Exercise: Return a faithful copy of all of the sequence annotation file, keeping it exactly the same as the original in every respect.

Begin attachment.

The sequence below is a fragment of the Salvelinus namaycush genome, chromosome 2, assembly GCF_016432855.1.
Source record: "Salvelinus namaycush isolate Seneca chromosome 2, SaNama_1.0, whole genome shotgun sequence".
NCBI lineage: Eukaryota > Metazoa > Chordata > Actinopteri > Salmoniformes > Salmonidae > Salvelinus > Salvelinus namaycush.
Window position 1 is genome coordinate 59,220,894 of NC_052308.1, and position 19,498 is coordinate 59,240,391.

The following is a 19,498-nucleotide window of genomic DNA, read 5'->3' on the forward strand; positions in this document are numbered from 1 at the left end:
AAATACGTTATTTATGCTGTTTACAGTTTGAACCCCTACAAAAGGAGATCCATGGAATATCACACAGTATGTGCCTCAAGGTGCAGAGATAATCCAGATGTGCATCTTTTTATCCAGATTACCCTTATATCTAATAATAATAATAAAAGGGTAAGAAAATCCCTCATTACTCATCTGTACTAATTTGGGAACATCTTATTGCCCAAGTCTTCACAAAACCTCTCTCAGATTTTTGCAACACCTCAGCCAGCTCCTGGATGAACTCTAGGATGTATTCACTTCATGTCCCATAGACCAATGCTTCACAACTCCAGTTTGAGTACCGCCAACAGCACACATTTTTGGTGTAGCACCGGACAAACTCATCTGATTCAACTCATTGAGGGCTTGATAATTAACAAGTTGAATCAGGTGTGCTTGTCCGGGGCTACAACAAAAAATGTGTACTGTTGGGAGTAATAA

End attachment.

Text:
The sequence below is a fragment of the Salvelinus namaycush genome, chromosome 2, assembly GCF_016432855.1.
Source record: "Salvelinus namaycush isolate Seneca chromosome 2, SaNama_1.0, whole genome shotgun sequence".
NCBI lineage: Eukaryota > Metazoa > Chordata > Actinopteri > Salmoniformes > Salmonidae > Salvelinus > Salvelinus namaycush.
Window position 1 is genome coordinate 59,220,894 of NC_052308.1, and position 19,498 is coordinate 59,240,391.

The following is a 19,498-nucleotide window of genomic DNA, read 5'->3' on the forward strand; positions in this document are numbered from 1 at the left end:
AAATACGTTATTTATGCTGTTTACAGTTTGAACCCCTACAAAAGGAGATCCATGGAATATCACACAGTATGTGCCTCAAGGTGCAGAGATAATCCAGATGTGCATCTTTTTATCCAGATTACCCTTATATCTAATAATAATAATAAAAGGGTAAGAAAATCCCTCATTACTCATCTGTACTAATTTGGGAACATCTTATTGCCCAAGTCTTCACAAAACCTCTCTCAGATTTTTGCAACACCTCAGCCAGCTCCTGGATGAACTCTAGGATGTATTCACTTCATGTCCCATAGACCAATGCTTCACAACTCCAGTTTGAGTACCGCCAACAGCACACATTTTTGGTGTAGCACCGGACAAACTCATCTGATTCAACTCATTGAGGGCTTGATAATTAACAAGTTGAATCAGGTGTGCTTGTCCGGGGCTACAACAAAAAATGTGTACTGTTGGGAGTAATAA